Phil Ruthven explores the history of property ownership in Australia and considers how this may change over time. 

    The importance of property as part of our nation’s national resources is obvious in figure one. It accounts for some two-thirds of Australia’s assets of $12.8 trillion in mid-2014.

    Property in Australia will pass the $9 trillion mark by the end of this fiscal year.

    It may be of surprise to find our natural resources valued at less than a tenth (9.2 per cent) of the total, given the visibility of the current mining boom, our sixth since 1788. That said, just 10 years ago in 2004, minerals accounted for a mere 3.3 per cent of all resources; and that share may well return in a few decades time as this cycle runs its course.

    Machinery and equipment has eased from 6 per cent of total resources to 5 per cent over the past 10 years, an indication of the declining relative importance of industrial age industries and the cheaper IT equipment in the new age of service industries. Financial assets have stayed steady at 13.7 per cent of all resources over the same period.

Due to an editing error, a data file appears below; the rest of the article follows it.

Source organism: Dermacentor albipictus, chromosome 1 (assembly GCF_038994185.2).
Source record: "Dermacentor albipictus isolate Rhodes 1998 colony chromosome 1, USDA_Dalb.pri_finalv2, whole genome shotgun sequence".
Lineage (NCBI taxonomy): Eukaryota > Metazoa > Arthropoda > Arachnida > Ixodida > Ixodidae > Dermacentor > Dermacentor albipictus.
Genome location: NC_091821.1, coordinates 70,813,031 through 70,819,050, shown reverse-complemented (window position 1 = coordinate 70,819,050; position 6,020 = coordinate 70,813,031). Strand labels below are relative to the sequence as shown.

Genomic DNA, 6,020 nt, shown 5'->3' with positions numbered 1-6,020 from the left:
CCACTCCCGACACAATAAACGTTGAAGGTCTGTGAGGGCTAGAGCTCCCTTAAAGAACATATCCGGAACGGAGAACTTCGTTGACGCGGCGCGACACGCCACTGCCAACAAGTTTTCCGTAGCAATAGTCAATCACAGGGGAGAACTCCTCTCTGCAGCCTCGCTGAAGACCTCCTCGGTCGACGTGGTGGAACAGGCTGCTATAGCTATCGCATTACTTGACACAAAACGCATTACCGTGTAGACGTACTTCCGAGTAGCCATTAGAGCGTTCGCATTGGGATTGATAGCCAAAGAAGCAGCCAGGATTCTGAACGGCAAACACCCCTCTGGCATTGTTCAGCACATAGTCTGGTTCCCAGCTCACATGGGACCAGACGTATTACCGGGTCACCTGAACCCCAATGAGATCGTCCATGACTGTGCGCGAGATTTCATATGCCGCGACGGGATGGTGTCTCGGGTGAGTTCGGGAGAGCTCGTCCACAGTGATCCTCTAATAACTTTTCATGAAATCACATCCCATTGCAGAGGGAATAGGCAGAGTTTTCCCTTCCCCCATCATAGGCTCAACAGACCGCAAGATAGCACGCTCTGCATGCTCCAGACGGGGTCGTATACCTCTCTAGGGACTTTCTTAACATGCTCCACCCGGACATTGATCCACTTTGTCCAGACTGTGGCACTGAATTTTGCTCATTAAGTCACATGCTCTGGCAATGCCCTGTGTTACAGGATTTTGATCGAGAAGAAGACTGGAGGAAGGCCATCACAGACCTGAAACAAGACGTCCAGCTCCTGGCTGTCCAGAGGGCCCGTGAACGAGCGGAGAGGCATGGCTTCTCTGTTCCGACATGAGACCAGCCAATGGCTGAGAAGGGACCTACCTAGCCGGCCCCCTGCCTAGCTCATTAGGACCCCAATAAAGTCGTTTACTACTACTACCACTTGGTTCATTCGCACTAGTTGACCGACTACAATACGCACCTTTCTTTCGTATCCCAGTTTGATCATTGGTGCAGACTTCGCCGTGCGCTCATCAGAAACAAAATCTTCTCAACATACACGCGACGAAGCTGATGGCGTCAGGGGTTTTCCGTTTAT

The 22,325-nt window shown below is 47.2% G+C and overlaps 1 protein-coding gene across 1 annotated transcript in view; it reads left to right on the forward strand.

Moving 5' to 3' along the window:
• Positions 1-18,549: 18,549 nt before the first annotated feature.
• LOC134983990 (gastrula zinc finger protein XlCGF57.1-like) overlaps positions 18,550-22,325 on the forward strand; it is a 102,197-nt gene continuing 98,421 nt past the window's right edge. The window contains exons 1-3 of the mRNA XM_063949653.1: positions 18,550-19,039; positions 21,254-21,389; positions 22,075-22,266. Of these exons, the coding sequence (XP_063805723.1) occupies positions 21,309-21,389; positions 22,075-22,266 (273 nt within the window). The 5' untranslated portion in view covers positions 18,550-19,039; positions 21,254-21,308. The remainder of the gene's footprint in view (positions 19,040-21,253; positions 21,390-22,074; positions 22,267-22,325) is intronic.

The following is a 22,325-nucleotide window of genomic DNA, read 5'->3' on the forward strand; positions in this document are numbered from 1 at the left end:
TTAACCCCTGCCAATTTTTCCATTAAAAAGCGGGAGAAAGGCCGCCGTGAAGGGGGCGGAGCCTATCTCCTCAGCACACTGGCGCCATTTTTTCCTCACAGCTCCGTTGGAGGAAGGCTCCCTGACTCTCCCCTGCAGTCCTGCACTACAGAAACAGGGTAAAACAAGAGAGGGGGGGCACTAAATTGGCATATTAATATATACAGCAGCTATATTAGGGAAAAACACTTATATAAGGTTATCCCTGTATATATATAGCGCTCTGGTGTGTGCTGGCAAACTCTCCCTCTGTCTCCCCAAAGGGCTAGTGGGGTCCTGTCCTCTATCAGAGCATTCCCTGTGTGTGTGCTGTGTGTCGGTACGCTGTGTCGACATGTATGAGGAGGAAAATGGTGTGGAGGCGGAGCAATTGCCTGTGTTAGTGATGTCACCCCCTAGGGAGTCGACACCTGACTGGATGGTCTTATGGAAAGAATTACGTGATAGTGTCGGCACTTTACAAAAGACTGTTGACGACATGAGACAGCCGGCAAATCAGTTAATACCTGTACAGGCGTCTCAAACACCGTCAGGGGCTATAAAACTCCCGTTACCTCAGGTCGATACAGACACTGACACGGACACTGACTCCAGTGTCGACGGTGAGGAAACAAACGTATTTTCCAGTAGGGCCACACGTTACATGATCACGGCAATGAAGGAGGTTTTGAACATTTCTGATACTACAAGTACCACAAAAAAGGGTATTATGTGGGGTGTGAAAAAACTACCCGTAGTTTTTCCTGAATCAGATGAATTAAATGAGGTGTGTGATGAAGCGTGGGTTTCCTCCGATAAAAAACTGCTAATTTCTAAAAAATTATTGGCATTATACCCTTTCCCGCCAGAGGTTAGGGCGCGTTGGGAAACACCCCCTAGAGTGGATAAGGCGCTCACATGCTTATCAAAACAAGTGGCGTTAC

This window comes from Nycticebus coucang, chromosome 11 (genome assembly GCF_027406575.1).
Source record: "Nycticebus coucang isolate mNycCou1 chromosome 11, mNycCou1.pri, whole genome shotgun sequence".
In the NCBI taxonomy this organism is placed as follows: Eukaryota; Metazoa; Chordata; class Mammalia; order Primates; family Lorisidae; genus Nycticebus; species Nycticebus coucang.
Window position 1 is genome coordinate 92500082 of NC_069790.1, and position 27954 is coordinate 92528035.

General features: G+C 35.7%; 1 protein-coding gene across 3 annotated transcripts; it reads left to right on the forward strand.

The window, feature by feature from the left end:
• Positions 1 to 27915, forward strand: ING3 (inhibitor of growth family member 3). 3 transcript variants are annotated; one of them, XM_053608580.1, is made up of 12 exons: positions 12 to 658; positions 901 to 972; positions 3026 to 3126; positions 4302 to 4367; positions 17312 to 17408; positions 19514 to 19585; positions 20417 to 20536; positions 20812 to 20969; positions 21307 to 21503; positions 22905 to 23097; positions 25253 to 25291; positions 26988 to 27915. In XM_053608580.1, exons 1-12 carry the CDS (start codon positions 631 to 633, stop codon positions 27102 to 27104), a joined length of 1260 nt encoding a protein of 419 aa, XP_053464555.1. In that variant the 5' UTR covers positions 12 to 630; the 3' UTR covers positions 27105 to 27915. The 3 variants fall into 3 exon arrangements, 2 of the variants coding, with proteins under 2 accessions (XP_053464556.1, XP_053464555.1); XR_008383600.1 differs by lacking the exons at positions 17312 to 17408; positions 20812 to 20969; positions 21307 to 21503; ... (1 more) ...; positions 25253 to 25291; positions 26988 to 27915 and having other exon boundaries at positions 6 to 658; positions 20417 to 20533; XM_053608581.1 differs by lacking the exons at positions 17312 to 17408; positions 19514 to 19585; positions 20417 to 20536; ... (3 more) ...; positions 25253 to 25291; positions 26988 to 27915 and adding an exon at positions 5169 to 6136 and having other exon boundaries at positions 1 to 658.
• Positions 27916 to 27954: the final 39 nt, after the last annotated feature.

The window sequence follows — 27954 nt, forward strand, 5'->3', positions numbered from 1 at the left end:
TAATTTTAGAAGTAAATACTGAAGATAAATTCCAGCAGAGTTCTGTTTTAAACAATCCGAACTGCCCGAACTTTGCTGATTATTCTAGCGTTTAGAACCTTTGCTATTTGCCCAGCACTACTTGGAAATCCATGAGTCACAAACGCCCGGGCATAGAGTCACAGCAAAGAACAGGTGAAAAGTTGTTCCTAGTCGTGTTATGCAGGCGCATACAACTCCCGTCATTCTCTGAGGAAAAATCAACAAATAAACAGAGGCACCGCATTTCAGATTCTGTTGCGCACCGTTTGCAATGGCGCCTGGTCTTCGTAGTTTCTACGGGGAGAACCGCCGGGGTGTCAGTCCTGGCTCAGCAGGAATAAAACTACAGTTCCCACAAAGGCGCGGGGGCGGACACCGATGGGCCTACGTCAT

Disappointingly, intellectual property (IP) and intangibles have remained at a lowly 2.3 per cent of total resources; not a good sign for an economy that needs to become a cleverer one in the competitive world of this new century and especially in the Asian mega-region.

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